I think it would have been better if he was put in a Bajoran prison at the end of the series, instead being involved in that stupid comic book Pah-Wraiths storyline.
     
  8. DavidLeeRoth

    DavidLeeRoth Lieutenant Red Shirt

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    Maybe I'm just easy to please, but I had no problem at all with Dukat and the Pah-Wraith storyline.

    If the storyline involving the Bajorian prophets and Sisko as the emissary had not been part of DS9 from the start, and then they introduced the Pah-Wraith/Bajorian prophets towards the end, as an afterthought, that would have been lame, but that's not what happened. From the beginning of the show, Sisko, in addition to being a Starfleet officer, was also a Messianic, Christ-like figure, serving the Bajorian Prophets. It made sense then, to have an anti-emissary/anti-Christ, working against Sisko and the prophets, and the obvious choice for the role was Dukat. If one watches DS9 from beginning to end, and looks at the Dukat/Pah-Wraith storyline in this context, one can see that it works. I thought that the last chapter of DS9 with Dukat playing the role as the anti-Christ to Sisko's Christ, was brilliantly executed.

    Pairing Dukat up with Winn worked very well. Given that these two great characters never shared any scenes together before, it was exciting and an interesting twist to see their fates intertwined in the end.

    The writers took ageless themes of good vs. evil, Zoroastrianism, Judeo-Christian beliefs and symbolism and created epic television that truly took Star Trek to a whole new level. I thought that it was brilliantly done and not at all comic-book-esque. And it wasn't pseudo-religious or pretentious, i.e., Star Wars.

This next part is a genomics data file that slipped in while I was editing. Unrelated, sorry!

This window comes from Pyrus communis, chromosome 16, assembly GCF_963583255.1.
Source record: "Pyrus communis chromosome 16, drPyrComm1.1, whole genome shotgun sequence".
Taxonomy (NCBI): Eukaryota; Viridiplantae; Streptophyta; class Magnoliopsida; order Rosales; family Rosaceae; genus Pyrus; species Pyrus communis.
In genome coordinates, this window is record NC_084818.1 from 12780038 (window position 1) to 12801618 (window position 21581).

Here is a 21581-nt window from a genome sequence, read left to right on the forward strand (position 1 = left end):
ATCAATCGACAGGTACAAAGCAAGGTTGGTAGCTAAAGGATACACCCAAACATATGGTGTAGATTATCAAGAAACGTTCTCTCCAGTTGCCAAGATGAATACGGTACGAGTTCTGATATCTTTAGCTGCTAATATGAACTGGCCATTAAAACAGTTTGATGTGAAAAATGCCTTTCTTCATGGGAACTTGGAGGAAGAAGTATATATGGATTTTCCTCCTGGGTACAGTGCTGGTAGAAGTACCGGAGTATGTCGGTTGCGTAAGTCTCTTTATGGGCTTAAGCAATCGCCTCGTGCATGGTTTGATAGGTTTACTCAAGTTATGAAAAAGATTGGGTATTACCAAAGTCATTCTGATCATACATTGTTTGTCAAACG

9. Dal Rassak

    Dal Rassak Lieutenant Commander Red Shirt

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    o.k., let's keep this going for a bit... I really find the responses interesting...

    About the Pah-wraith thing, my problem is that it was just one step too far.
    Presenting the characters as some kind of Christ and Anti-Christ was simply where it got laughable.

    It's obvious from the first meeting that these two are going to be the main opponents: they're both powerful, both dominant personalities, and both men who don't take well to being personally challenged. What makes their antagonistic relationship compelling is that, while larger than life, they're still men.

    Turning them into some kind of avatars, guided/possessed by outside entities, robs them of their identity, because in a sense it's now those entities fighting through them. It turns archetype into stereotype.
     
  10. Dal Rassak

    Dal Rassak Lieutenant Commander Red Shirt

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    Besides, and this just simply annoys me, the writers seem to have forgotten their own introductory premise when they started off on the whole mystical tangent of Sisko's birth having been pre-arranged for a purpose by the Prophet entities, etc.

    I remember very clearly the first episode and Sisko's first encounter with those entities. Not only did they not purposely manipulate the individual fates of any linear-time beings, they knew next to nothing about them!; in fact they mostly seemed to want to be left alone. They objected to the shuttle's passage through their wormhole and thought Sisko had come to kill them!, and they needed a lot of persuasion to accept that he and his kind were not enemies. Now how that's meant to tie in with how the Prophets were later portrayed I'm buggered if I know.